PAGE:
[No. 22837-1-III. Division Three. June 23, 2005.]
ALAN HARRINGTON , Appellant , v. SPOKANE COUNTY , Respondent .
 Judgment - Summary Judgment - Review - Standard of Review. A summary judgment is reviewed by an appellate court de novo. The court engages in the same inquiry as the trial court under CR 56(c), viewing the facts of the case and the reasonable inferences from those facts in the light most favorable to the nonmoving party. Questions of law are reviewed de novo.
 Appeal - Review - Documentary Evidence - Standard of Review. When the appellate record consists entirely of written materials, the appellate court is in the same position as the trial court and reviews the record de novo.
June 2005 Harrington v. Spokane County 203
128 Wn. App. 202
 Statutes - Procedural Requirements - Standard of Review. A decision that turns on the interpretation of statutory procedural requirements is reviewed de novo.
 Statutes - Construction - Review - Standard of Review. The interpretation of a statute is reviewed de novo.
 Courts - Jurisdiction - Review - Standard of Review - In General. The issue of a court's jurisdiction to hear a matter is reviewed de novo.
 Parties - Standing - Jurisdictional Issue. Whether a party has standing to bring a particular claim before a court is a jurisdictional issue.
 Administrative Law - Judicial Review - Exhaustion of Administrative Remedies - Necessity. A party must exhaust all available administrative remedies before a court may grant relief from an administrative decision. A court will not intervene where an exclusive administrative remedy is provided.
 Administrative Law - Judicial Review - Exhaustion of Administrative Remedies - Constitutional Issues. A party must exhaust administrative remedies to have standing to seek judicial consideration of an as-applied constitutional challenge to the validity of an administrative act or decision.
 Building Regulations - Land Use Regulations - Judicial Review - Land Use Petition Act - Exhaustion of Administrative Remedies - Necessity. Judicial review of a land use decision may not be obtained under the Land Use Petition Act (chapter 36.70C RCW) unless administrative remedies have been exhausted. The exhaustion requirement also applies when an as-applied constitutional challenge is made to a land use decision.
 Building Regulations - Land Use Regulations - Judicial Review - Land Use Petition Act - Petition for Review - 21-Day Limitation Period - "Land Use Decision" - Modified Building Permit. A modified building permit, or one that grants in part and denies in part the application made therefor, is a "land use decision" within the meaning of RCW 36.70C.040 (3) of the Land Use Petition Act that is subject to review by the superior court upon a petition for review filed by the permit applicant within 21 days of the date the permit was issued. Building Regulations - Land Use Regulations - Judicial Review - Land Use Petition Act - Petition for Review - 21-Day Limitation Period - "Land Use Decision" - Adverse Letter Ruling - Permit Ultimately Granted. An adverse letter ruling made by an agency prior to ultimately granting partial approval of an applicant's request for a building permit is not, in general, a "land use decision" within the meaning of RCW 36.70C.040 (3) for purposes of triggering the 21-day limitation period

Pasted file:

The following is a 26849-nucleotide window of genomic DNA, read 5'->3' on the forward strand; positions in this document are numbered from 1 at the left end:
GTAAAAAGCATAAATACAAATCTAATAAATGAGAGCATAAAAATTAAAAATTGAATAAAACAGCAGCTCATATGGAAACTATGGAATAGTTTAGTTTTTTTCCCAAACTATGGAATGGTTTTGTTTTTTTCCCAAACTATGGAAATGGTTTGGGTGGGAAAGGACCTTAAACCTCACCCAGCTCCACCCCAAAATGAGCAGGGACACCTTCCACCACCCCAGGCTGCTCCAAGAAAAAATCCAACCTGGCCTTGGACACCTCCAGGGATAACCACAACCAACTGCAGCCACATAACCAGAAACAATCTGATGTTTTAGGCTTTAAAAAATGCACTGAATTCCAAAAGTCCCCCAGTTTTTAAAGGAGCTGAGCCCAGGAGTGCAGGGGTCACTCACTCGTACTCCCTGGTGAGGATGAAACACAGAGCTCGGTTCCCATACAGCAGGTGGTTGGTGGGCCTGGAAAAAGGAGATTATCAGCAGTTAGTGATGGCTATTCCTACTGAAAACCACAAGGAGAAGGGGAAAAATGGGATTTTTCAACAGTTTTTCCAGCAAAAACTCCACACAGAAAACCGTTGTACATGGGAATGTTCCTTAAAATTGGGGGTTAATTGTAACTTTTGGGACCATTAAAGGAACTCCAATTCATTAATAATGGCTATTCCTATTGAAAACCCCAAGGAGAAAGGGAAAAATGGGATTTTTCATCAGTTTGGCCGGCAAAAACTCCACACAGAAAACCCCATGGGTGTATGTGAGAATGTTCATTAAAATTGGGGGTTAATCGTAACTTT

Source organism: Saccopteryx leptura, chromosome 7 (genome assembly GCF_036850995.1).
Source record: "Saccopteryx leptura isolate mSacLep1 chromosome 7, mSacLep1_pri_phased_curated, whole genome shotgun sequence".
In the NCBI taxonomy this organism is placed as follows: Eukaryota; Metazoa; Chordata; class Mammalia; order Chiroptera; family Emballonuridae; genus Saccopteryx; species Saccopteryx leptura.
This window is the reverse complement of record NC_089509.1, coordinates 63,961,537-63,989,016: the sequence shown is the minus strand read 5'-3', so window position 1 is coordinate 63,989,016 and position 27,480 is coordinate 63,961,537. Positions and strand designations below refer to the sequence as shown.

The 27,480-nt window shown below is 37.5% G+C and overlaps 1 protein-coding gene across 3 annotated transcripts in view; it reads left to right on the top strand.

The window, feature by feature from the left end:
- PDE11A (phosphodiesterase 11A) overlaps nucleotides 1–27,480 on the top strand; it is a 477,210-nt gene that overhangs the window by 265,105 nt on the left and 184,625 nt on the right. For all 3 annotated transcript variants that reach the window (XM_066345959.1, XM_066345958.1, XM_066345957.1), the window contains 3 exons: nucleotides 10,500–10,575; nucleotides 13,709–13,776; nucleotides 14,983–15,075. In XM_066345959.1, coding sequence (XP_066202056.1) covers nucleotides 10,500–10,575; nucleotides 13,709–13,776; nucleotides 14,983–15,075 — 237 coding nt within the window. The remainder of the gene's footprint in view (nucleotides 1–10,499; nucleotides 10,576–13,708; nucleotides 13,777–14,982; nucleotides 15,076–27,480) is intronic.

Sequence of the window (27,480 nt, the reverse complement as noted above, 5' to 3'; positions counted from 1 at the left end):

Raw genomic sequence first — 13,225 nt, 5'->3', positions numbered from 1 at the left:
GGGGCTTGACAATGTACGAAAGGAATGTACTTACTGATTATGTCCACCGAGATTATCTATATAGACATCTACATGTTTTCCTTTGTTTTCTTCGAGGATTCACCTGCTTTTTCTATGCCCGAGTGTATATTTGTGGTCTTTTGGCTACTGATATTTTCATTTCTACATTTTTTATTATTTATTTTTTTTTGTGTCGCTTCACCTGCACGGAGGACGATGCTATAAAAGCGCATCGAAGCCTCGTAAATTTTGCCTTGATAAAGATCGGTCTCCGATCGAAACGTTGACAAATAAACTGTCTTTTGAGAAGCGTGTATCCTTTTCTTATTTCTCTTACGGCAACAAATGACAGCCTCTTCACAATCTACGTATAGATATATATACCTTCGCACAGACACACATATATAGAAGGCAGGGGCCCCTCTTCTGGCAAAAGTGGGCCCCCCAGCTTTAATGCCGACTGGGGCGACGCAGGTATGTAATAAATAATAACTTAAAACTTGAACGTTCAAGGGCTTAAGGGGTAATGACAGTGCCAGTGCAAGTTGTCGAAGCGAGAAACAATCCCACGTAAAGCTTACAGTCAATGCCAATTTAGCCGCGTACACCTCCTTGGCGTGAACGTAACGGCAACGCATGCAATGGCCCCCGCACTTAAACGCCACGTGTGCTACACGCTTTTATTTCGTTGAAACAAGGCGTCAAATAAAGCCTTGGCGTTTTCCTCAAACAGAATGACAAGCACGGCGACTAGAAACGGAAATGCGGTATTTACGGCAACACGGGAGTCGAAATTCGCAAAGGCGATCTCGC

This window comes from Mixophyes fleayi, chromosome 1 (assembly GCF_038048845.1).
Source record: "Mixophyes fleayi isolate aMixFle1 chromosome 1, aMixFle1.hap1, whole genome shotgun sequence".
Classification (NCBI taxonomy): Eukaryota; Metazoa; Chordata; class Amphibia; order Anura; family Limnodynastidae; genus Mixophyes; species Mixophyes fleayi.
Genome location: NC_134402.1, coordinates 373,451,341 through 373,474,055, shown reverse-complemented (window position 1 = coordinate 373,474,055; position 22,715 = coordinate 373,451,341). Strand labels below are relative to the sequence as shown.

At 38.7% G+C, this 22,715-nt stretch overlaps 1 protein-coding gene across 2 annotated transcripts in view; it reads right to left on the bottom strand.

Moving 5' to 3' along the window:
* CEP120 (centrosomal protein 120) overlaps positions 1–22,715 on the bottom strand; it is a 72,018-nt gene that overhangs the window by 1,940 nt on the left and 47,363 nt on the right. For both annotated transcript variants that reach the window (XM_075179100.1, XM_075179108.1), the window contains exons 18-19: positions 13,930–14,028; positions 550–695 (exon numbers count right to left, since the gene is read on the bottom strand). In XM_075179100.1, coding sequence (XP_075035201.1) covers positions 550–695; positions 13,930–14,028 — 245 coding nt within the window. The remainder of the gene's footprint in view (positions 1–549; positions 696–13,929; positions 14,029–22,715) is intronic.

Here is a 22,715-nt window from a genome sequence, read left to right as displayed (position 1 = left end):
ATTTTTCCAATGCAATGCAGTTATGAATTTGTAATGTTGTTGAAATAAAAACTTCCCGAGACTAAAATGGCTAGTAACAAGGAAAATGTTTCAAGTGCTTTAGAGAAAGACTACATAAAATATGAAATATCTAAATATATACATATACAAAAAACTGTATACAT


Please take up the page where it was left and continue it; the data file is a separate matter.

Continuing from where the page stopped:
204 Harrington v. Spokane County June 2005
128 Wn. App. 202
for filing a land use petition with the superior court. A letter ruling does not constitute a final, appealable order unless it clearly asserts a legal relationship and makes clear that it is the final point of the administrative process. A decision must clearly be cognizable as a final determination of rights. Doubts as to finality are resolved against the agency. Where a prior adverse letter ruling does not constitute a final, appealable order, the ultimate decision to grant the modified permit is the final, appealable order for purposes of filing a land use petition, and it is the issuance of the modified permit that triggers the 21-day limitation period for seeking review of any nonfinal prior rulings adverse to the permit applicant.
 Building Regulations - Land Use Regulations - Judicial Review - Land Use Petition Act - Exhaustion of Administrative Remedies - Review Before Shorelines Hearings Board. Under RCW 36.70C.030 (1)(a)(ii) of the Land Use Petition Act, decisions reviewable by the shorelines hearings board are not subject to judicial review by means of a land use petition.
 Building Regulations - Building Permit - Right of Action - Exhaustion of Administrative Remedies - Necessity. Under RCW 64.40.030 , an action may not lie under RCW 64.40.020 (1) for damage to a building permit applicant caused by a government decision or action unless the applicant has exhausted administrative remedies.